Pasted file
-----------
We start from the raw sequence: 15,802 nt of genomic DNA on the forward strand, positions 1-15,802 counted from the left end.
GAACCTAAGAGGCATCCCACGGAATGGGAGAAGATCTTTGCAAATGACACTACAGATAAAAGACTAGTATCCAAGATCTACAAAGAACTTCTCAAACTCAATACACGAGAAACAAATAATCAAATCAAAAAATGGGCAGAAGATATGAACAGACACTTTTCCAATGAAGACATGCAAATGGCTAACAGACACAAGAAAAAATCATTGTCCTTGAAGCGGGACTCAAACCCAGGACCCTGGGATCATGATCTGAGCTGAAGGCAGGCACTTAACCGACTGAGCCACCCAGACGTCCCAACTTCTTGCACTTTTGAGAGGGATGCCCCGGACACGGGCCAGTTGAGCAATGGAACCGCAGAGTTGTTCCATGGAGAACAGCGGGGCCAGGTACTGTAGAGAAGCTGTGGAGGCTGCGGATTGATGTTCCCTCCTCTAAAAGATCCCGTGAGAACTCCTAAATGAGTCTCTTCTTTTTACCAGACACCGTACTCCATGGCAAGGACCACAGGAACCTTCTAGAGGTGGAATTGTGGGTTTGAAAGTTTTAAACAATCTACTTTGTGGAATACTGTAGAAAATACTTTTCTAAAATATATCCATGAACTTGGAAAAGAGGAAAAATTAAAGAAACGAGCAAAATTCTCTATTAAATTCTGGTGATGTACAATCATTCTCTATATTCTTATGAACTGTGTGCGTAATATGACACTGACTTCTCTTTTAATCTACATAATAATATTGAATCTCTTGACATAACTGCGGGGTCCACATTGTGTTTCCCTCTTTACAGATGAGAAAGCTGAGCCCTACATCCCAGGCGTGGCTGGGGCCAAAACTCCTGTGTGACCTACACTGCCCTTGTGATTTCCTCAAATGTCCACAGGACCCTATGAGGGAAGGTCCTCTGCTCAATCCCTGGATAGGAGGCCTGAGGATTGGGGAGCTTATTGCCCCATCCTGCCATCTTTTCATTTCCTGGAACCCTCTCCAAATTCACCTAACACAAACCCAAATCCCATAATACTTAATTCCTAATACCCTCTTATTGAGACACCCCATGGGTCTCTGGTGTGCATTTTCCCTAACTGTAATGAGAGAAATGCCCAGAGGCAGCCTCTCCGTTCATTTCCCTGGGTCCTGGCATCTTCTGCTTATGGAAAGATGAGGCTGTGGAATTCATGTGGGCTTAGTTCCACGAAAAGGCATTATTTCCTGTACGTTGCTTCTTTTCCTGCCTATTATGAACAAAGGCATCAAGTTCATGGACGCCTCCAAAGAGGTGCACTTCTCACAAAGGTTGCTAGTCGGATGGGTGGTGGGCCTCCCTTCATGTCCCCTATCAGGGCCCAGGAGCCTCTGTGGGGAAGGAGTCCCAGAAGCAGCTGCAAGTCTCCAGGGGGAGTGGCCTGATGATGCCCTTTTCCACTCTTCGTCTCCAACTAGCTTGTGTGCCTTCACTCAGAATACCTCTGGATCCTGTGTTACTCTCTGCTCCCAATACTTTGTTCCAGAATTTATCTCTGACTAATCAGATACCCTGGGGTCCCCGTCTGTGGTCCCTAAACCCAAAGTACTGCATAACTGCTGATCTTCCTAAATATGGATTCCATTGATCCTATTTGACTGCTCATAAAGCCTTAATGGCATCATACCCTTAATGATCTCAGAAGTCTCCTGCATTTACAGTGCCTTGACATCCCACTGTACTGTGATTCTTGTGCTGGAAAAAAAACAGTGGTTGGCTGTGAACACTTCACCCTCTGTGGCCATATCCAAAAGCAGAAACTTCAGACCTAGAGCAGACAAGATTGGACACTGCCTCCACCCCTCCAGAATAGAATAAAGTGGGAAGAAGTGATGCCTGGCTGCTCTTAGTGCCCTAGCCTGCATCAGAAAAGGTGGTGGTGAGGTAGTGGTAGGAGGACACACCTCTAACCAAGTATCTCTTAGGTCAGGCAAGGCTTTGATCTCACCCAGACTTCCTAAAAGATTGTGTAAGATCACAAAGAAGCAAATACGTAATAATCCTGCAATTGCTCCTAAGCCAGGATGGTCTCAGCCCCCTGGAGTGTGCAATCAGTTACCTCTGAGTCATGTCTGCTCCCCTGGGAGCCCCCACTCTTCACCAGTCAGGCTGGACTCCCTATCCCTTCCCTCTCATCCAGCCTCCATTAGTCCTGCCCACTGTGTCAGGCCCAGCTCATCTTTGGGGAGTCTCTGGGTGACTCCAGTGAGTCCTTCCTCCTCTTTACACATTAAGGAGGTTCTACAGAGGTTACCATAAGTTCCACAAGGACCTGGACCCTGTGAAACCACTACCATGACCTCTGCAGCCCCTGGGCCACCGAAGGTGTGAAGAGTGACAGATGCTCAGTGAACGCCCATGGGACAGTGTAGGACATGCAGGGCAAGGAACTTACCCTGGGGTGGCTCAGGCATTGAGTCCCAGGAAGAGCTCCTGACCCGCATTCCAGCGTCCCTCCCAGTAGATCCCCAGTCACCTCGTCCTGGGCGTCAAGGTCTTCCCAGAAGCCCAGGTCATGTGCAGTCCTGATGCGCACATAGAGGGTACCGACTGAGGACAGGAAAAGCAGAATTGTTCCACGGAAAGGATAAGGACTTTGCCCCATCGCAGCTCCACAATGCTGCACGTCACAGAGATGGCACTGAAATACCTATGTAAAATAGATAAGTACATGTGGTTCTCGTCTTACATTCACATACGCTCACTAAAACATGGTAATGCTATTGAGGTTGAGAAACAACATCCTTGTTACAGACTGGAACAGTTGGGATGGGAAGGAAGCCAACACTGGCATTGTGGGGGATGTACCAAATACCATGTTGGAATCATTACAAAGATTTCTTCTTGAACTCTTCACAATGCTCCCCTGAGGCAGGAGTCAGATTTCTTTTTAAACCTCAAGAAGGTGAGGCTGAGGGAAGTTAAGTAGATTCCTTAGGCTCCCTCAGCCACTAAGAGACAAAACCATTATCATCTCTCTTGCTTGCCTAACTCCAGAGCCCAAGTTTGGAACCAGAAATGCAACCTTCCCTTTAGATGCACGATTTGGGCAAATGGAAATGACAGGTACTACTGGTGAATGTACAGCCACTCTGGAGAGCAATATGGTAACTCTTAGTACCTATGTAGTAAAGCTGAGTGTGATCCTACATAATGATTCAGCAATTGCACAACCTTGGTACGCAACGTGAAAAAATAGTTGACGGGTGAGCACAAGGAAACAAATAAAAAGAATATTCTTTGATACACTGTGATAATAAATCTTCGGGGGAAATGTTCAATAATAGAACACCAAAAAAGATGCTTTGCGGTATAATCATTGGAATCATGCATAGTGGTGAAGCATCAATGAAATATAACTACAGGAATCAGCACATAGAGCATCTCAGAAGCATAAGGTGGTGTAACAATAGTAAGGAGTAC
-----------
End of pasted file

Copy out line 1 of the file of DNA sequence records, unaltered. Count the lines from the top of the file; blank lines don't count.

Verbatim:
We start from the raw sequence: 15,802 nt of genomic DNA on the forward strand, positions 1-15,802 counted from the left end.